It all starts with an innocuous bit of jargon. “ESG pressures by national environmental groups [are] driving banks, insurance companies and investment managers to abandon fossil fuels,” argues a document sent via email from West Virginia Coal Association President Chris Hamilton to Republican West Virginia House of Delegates member Zack Maynard last February, outlining the group’s 2021 legislative priorities for the state. “ESG,” which stands for environmental, social, and governance, refers to some recently fashionable branding that vaguely defines a set of criteria by which investors might center their portfolios on firms with sustainable business practices, for which there is no formal taxonomy or regulations.
The email was co-signed by representatives from Arch Resources, Alliance Resource Partners, and American Consolidated Natural Resource, formerly known as Murray Energy. “West Virginia coal-based electric manufacturing facilities are also highly exposed targets of ESG activists. We believe West Virginia’s Legislature should develop legislation to make it an unlawful, discriminatory practice for financial institutions or insurance companies to assess higher premiums, surcharges or interest based on a company’s fossil energy holdings.” That’s according to correspondence obtained through a Freedom of Information Act, or FOIA, request by the nonprofit watchdog group InfluenceMap, and reviewed by The New Republic.
Fifteen days later, on February 23, 2021, this precise sort of “anti-ESG legislation” was sitting in Maynard’s inbox, from Hamilton. On March 13, Maynard became the lead sponsor of a virtually identical bill, H.B. 3084.
It’s one of several copycat measures being pitched in state legislatures around the country. Last month, the American Legislative Exchange Council’s Energy, Environment and Agriculture task force voted unanimously to back the Energy Discrimination Elimination Act at its States and Nation Policy Summit in San Diego. At some point later that month, the bill appears to have been stripped from ALEC’s website, though it can still be accessed through the Internet Archive. ALEC did not respond to a request for comment as to why the bill no longer appears on its site.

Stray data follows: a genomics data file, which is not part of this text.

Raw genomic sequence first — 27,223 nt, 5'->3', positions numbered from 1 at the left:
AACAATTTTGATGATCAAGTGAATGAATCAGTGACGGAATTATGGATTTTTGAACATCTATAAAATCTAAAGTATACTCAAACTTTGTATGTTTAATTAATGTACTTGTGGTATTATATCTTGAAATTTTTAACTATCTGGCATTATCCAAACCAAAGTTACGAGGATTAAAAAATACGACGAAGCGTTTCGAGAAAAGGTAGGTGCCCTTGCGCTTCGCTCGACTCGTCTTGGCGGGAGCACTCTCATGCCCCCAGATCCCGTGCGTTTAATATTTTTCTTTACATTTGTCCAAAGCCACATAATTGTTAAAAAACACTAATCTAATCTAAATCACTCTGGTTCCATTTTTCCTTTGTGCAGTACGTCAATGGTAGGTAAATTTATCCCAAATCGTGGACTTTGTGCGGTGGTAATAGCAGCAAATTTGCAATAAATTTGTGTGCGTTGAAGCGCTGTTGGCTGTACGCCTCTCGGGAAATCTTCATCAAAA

The act is the brainchild of the Texas Public Policy Foundation, which led the charge to pass that state’s version—Senate Bill 13. While language differs state by state, the bills direct state comptrollers to “sell, redeem, divest, or withdraw all publicly traded securities” of financial institutions that are found to “boycott energy companies,” per the model measure. Comptrollers are instructed to maintain a list of such companies, after reaching out to clarify if they are indeed boycotting energy companies. If they are, state officials are required to divest.
Though S.B. 13 went into effect last September, no such lists have been drafted nor divestments made. Asked several questions about the law’s implementation, Kevin Lyons, a spokesperson for Texas Comptroller Glenn Hagar, sent a statement over email about their progress: “We are still in the early stages of implementation and continue to work with our research partners and our in-house legal counsel on the process for identifying and notifying companies that may be suitable candidates for listing under SB 13.”